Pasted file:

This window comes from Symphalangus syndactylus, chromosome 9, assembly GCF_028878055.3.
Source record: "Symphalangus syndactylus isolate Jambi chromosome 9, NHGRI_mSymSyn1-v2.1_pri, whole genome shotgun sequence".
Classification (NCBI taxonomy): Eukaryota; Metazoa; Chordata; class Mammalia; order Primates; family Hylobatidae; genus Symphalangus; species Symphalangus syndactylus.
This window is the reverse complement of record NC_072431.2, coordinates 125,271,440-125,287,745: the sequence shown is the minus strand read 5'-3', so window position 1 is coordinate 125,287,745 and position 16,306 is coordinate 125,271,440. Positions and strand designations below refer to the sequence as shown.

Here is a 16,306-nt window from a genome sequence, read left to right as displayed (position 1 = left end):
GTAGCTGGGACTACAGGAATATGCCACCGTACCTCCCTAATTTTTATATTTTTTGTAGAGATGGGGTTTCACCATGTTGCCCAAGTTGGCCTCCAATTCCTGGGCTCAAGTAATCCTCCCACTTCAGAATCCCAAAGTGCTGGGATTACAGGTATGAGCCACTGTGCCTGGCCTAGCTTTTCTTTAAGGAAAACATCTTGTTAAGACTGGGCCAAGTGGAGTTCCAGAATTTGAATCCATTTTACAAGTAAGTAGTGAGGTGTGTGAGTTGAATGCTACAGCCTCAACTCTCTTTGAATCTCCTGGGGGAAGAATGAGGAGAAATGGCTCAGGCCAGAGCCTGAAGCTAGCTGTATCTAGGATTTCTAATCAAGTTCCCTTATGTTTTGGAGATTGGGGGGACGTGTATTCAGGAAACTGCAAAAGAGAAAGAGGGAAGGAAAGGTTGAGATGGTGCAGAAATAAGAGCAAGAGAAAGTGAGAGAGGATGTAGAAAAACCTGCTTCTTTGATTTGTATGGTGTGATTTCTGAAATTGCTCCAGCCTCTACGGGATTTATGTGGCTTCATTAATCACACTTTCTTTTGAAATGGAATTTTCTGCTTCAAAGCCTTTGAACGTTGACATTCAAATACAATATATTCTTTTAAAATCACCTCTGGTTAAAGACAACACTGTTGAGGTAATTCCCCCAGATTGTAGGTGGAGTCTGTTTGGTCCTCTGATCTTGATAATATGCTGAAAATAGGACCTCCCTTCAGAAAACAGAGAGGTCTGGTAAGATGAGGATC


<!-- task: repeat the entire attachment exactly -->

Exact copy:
This window comes from Symphalangus syndactylus, chromosome 9, assembly GCF_028878055.3.
Source record: "Symphalangus syndactylus isolate Jambi chromosome 9, NHGRI_mSymSyn1-v2.1_pri, whole genome shotgun sequence".
Classification (NCBI taxonomy): Eukaryota; Metazoa; Chordata; class Mammalia; order Primates; family Hylobatidae; genus Symphalangus; species Symphalangus syndactylus.
This window is the reverse complement of record NC_072431.2, coordinates 125,271,440-125,287,745: the sequence shown is the minus strand read 5'-3', so window position 1 is coordinate 125,287,745 and position 16,306 is coordinate 125,271,440. Positions and strand designations below refer to the sequence as shown.

Here is a 16,306-nt window from a genome sequence, read left to right as displayed (position 1 = left end):
GTAGCTGGGACTACAGGAATATGCCACCGTACCTCCCTAATTTTTATATTTTTTGTAGAGATGGGGTTTCACCATGTTGCCCAAGTTGGCCTCCAATTCCTGGGCTCAAGTAATCCTCCCACTTCAGAATCCCAAAGTGCTGGGATTACAGGTATGAGCCACTGTGCCTGGCCTAGCTTTTCTTTAAGGAAAACATCTTGTTAAGACTGGGCCAAGTGGAGTTCCAGAATTTGAATCCATTTTACAAGTAAGTAGTGAGGTGTGTGAGTTGAATGCTACAGCCTCAACTCTCTTTGAATCTCCTGGGGGAAGAATGAGGAGAAATGGCTCAGGCCAGAGCCTGAAGCTAGCTGTATCTAGGATTTCTAATCAAGTTCCCTTATGTTTTGGAGATTGGGGGGACGTGTATTCAGGAAACTGCAAAAGAGAAAGAGGGAAGGAAAGGTTGAGATGGTGCAGAAATAAGAGCAAGAGAAAGTGAGAGAGGATGTAGAAAAACCTGCTTCTTTGATTTGTATGGTGTGATTTCTGAAATTGCTCCAGCCTCTACGGGATTTATGTGGCTTCATTAATCACACTTTCTTTTGAAATGGAATTTTCTGCTTCAAAGCCTTTGAACGTTGACATTCAAATACAATATATTCTTTTAAAATCACCTCTGGTTAAAGACAACACTGTTGAGGTAATTCCCCCAGATTGTAGGTGGAGTCTGTTTGGTCCTCTGATCTTGATAATATGCTGAAAATAGGACCTCCCTTCAGAAAACAGAGAGGTCTGGTAAGATGAGGATC